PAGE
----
How to Prepare for Tornado Season

How to Prepare for Tornado Season
  • Opening Intro -

    US tornado threats are usually confined to areas east of the Rockies, with the greatest concentration in the plains, the midwest, as well as across much of the southeast.


Still, tornadoes can happen in all 50 states although such reports are rare along the west coast as well as in Hawaii. Because tornadic winds are so violent, widespread destruction and death are possible. You can prepare for tornado season this year — read on and we will discuss how.

Assemble a Kit

FEMA recommends that homeowners in areas where tornadoes are more likely to happen build an emergency kit. Then again, a disaster kit can benefit all Americans especially if water, sewer, electricity and heating are cut off for days on end.

Your kit should include many things including enough water to last each family member for up to a week. A portable stove, canned foods and other nonperishable treats can also help. Ensure that your stove has enough fuel and matches too.

NOAA Radio

Americans should have NOAA radio at the ready, a device that offers up to the minute weather reports for their area. NOAA radios cost from about $30 and run on both electrical and battery charge.

When a storm threat is apparent in your area, turn your NOAA radio on. By the way, when shopping for a new radio, look for one that carries the Public Alert and/or the NOAA Weather Radio (NWR) All Hazards logo. Without such, you may not get the appropriate updates.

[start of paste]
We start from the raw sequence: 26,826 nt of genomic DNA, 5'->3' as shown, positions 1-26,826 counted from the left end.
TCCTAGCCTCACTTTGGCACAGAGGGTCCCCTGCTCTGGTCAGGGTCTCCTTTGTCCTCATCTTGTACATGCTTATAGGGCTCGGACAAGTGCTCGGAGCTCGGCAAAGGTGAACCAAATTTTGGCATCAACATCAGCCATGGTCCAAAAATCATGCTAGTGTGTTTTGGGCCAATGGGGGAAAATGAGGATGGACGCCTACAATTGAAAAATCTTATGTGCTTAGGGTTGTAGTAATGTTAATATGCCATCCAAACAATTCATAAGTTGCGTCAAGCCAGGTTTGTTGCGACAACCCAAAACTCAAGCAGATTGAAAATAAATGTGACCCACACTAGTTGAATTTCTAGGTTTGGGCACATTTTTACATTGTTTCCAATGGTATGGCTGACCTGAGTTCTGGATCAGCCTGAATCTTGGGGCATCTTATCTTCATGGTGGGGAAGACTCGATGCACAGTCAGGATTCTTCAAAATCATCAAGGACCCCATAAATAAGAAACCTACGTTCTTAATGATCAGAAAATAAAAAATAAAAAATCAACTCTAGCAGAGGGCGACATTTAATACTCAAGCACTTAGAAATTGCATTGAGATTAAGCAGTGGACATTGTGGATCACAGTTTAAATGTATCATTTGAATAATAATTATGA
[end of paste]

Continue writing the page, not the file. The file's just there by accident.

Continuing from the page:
Take Shelter

When an alert has been given, particularly one that offers a warning for your area, take shelter immediately. If you are at home and have a basement, then head down there. If you do not have a basement, an inner room such as an enclosed bathroom is your best choice.

Shelters do not, however, offer full protection from the wrath of a storm, especially when during severe tornadic outbursts. FEMA recommends staying away from “corners, windows, doors and outside walls” when finding a place of safety.

Tornado Notes

Oftentimes, tornadoes strike without warning. You should be aware of the conditions that cause tornadoes to form and prepare as if one is eminent. Tornadoes usually travel from a southwest to northeast direction, but have been reported to travel in any direction.

According to FEMA, the average traveling speed of a tornado is 30 mph, but incidences of stationary speeds to 70 mph have been reported. Tornadoes are most likely to occur in mid afternoon to early evening, but can occur at any time, during any season and in any location.

See AlsoTornado Safety Tips for Families

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About Author

Matthew C. Keegan

Matt Keegan is a freelance writer and editor as well as publisher of "Auto Trends Magazine", an online publication. Matt covers campus, consumer, business and financial topics on various websites and weblogs, and has been published in the "Houston Chronicle", "Sam's Club Magazine" and "Wisconsin Golfer".